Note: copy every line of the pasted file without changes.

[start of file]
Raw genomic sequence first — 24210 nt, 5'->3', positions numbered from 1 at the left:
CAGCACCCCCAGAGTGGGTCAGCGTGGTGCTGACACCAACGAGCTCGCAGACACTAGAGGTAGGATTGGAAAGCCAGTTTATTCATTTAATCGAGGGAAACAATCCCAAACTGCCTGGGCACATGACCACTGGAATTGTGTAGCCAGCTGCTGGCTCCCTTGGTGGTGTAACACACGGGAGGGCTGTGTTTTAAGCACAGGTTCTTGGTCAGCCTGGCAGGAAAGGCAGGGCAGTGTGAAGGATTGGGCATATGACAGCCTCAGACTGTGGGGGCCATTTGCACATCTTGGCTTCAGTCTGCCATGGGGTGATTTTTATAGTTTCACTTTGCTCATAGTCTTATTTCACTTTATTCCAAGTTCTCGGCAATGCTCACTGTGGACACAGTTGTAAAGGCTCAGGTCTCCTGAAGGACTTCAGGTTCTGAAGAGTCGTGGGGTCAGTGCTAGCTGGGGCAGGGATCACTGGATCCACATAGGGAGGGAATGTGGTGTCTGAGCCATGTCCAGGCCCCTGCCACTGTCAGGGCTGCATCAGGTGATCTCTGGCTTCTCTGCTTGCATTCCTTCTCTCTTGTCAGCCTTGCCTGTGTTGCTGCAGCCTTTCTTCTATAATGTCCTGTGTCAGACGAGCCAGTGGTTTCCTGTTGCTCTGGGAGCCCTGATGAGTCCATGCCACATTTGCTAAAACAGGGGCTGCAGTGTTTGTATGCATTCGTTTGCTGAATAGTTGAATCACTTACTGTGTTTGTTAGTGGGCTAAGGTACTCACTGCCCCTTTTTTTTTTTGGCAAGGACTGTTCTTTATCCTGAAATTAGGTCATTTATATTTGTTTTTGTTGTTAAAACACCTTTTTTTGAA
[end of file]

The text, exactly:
Raw genomic sequence first — 24210 nt, 5'->3', positions numbered from 1 at the left:
CAGCACCCCCAGAGTGGGTCAGCGTGGTGCTGACACCAACGAGCTCGCAGACACTAGAGGTAGGATTGGAAAGCCAGTTTATTCATTTAATCGAGGGAAACAATCCCAAACTGCCTGGGCACATGACCACTGGAATTGTGTAGCCAGCTGCTGGCTCCCTTGGTGGTGTAACACACGGGAGGGCTGTGTTTTAAGCACAGGTTCTTGGTCAGCCTGGCAGGAAAGGCAGGGCAGTGTGAAGGATTGGGCATATGACAGCCTCAGACTGTGGGGGCCATTTGCACATCTTGGCTTCAGTCTGCCATGGGGTGATTTTTATAGTTTCACTTTGCTCATAGTCTTATTTCACTTTATTCCAAGTTCTCGGCAATGCTCACTGTGGACACAGTTGTAAAGGCTCAGGTCTCCTGAAGGACTTCAGGTTCTGAAGAGTCGTGGGGTCAGTGCTAGCTGGGGCAGGGATCACTGGATCCACATAGGGAGGGAATGTGGTGTCTGAGCCATGTCCAGGCCCCTGCCACTGTCAGGGCTGCATCAGGTGATCTCTGGCTTCTCTGCTTGCATTCCTTCTCTCTTGTCAGCCTTGCCTGTGTTGCTGCAGCCTTTCTTCTATAATGTCCTGTGTCAGACGAGCCAGTGGTTTCCTGTTGCTCTGGGAGCCCTGATGAGTCCATGCCACATTTGCTAAAACAGGGGCTGCAGTGTTTGTATGCATTCGTTTGCTGAATAGTTGAATCACTTACTGTGTTTGTTAGTGGGCTAAGGTACTCACTGCCCCTTTTTTTTTTTGGCAAGGACTGTTCTTTATCCTGAAATTAGGTCATTTATATTTGTTTTTGTTGTTAAAACACCTTTTTTTGAA